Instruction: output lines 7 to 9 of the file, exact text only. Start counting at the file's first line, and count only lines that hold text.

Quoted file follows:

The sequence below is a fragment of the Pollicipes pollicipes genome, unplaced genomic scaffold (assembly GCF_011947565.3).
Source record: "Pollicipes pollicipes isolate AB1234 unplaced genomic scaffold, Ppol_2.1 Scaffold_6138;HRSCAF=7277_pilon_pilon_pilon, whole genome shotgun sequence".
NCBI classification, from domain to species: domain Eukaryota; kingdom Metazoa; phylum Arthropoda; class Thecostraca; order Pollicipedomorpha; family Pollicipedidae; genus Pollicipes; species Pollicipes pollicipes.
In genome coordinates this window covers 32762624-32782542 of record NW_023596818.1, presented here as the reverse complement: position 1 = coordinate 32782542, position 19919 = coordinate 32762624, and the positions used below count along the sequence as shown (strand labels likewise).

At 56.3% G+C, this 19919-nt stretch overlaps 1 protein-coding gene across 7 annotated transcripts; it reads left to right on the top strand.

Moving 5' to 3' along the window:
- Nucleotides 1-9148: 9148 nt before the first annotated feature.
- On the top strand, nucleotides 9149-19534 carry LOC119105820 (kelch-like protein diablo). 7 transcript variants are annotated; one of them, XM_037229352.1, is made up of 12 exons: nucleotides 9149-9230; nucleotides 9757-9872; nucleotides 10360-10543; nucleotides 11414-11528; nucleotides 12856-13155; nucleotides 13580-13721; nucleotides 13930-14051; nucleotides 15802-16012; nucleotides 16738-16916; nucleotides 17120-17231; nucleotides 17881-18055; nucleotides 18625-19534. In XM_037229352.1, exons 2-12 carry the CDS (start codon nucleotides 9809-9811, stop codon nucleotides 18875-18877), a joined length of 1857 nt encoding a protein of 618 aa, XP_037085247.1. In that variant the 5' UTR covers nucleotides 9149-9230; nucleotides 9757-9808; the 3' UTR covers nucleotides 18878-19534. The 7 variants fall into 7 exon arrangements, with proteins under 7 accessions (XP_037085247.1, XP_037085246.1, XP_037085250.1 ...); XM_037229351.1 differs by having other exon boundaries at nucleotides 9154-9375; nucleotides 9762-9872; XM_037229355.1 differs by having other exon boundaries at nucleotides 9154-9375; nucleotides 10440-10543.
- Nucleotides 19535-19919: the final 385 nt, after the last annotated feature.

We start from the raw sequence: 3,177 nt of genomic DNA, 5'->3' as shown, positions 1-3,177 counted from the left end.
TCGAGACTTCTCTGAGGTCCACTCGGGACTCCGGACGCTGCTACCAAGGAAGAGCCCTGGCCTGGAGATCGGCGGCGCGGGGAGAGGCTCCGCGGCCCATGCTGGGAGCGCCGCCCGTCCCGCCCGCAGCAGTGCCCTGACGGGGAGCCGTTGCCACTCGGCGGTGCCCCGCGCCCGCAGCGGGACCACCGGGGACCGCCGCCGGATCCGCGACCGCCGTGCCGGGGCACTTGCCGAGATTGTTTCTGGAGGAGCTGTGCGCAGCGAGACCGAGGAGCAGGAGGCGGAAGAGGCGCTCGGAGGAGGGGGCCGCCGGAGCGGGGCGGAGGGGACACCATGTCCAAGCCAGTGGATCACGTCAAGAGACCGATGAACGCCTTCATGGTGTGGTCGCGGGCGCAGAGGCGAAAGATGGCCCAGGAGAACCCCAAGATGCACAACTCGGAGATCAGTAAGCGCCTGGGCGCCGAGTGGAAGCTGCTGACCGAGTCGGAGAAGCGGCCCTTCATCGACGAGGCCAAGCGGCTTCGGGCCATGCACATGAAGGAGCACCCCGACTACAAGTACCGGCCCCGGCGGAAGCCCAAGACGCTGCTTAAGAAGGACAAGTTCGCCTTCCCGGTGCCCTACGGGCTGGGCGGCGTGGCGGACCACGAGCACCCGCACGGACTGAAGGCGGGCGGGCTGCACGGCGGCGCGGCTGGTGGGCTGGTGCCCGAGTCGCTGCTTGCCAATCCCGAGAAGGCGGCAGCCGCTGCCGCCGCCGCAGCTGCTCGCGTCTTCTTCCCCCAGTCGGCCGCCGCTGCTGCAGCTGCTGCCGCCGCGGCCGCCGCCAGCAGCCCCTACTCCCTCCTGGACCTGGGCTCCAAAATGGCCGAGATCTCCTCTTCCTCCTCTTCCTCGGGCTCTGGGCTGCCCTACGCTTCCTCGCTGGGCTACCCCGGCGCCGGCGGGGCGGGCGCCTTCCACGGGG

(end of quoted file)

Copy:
- Nucleotides 1-9148: 9148 nt before the first annotated feature.
- On the top strand, nucleotides 9149-19534 carry LOC119105820 (kelch-like protein diablo). 7 transcript variants are annotated; one of them, XM_037229352.1, is made up of 12 exons: nucleotides 9149-9230; nucleotides 9757-9872; nucleotides 10360-10543; nucleotides 11414-11528; nucleotides 12856-13155; nucleotides 13580-13721; nucleotides 13930-14051; nucleotides 15802-16012; nucleotides 16738-16916; nucleotides 17120-17231; nucleotides 17881-18055; nucleotides 18625-19534. In XM_037229352.1, exons 2-12 carry the CDS (start codon nucleotides 9809-9811, stop codon nucleotides 18875-18877), a joined length of 1857 nt encoding a protein of 618 aa, XP_037085247.1. In that variant the 5' UTR covers nucleotides 9149-9230; nucleotides 9757-9808; the 3' UTR covers nucleotides 18878-19534. The 7 variants fall into 7 exon arrangements, with proteins under 7 accessions (XP_037085247.1, XP_037085246.1, XP_037085250.1 ...); XM_037229351.1 differs by having other exon boundaries at nucleotides 9154-9375; nucleotides 9762-9872; XM_037229355.1 differs by having other exon boundaries at nucleotides 9154-9375; nucleotides 10440-10543.
- Nucleotides 19535-19919: the final 385 nt, after the last annotated feature.